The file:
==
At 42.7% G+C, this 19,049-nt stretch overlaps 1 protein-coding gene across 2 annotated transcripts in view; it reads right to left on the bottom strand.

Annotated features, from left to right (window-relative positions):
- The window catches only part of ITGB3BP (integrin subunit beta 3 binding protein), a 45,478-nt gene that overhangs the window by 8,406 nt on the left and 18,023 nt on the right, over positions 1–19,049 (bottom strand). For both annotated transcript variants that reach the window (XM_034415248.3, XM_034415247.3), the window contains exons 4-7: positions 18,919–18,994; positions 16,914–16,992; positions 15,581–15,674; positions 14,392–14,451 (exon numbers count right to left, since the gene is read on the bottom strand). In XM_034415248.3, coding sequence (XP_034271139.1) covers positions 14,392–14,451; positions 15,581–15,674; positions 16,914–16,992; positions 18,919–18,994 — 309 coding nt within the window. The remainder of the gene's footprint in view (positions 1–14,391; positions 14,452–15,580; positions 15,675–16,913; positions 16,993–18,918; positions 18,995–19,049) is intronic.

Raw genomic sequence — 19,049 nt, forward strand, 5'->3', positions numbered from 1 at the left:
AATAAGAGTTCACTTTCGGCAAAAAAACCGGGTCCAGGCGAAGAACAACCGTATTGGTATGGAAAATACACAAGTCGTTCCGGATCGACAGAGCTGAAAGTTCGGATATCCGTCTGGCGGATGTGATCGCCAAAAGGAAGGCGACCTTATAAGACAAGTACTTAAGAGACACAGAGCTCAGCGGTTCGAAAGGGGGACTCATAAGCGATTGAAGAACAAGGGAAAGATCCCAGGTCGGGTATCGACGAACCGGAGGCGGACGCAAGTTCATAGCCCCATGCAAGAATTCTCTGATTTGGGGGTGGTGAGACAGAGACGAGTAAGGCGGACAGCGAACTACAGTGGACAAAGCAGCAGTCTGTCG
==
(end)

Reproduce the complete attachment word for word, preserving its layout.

At 42.7% G+C, this 19,049-nt stretch overlaps 1 protein-coding gene across 2 annotated transcripts in view; it reads right to left on the bottom strand.

Annotated features, from left to right (window-relative positions):
- The window catches only part of ITGB3BP (integrin subunit beta 3 binding protein), a 45,478-nt gene that overhangs the window by 8,406 nt on the left and 18,023 nt on the right, over positions 1–19,049 (bottom strand). For both annotated transcript variants that reach the window (XM_034415248.3, XM_034415247.3), the window contains exons 4-7: positions 18,919–18,994; positions 16,914–16,992; positions 15,581–15,674; positions 14,392–14,451 (exon numbers count right to left, since the gene is read on the bottom strand). In XM_034415248.3, coding sequence (XP_034271139.1) covers positions 14,392–14,451; positions 15,581–15,674; positions 16,914–16,992; positions 18,919–18,994 — 309 coding nt within the window. The remainder of the gene's footprint in view (positions 1–14,391; positions 14,452–15,580; positions 15,675–16,913; positions 16,993–18,918; positions 18,995–19,049) is intronic.

Raw genomic sequence — 19,049 nt, forward strand, 5'->3', positions numbered from 1 at the left:
AATAAGAGTTCACTTTCGGCAAAAAAACCGGGTCCAGGCGAAGAACAACCGTATTGGTATGGAAAATACACAAGTCGTTCCGGATCGACAGAGCTGAAAGTTCGGATATCCGTCTGGCGGATGTGATCGCCAAAAGGAAGGCGACCTTATAAGACAAGTACTTAAGAGACACAGAGCTCAGCGGTTCGAAAGGGGGACTCATAAGCGATTGAAGAACAAGGGAAAGATCCCAGGTCGGGTATCGACGAACCGGAGGCGGACGCAAGTTCATAGCCCCATGCAAGAATTCTCTGATTTGGGGGTGGTGAGACAGAGACGAGTAAGGCGGACAGCGAACTACAGTGGACAAAGCAGCAGTCTGTCG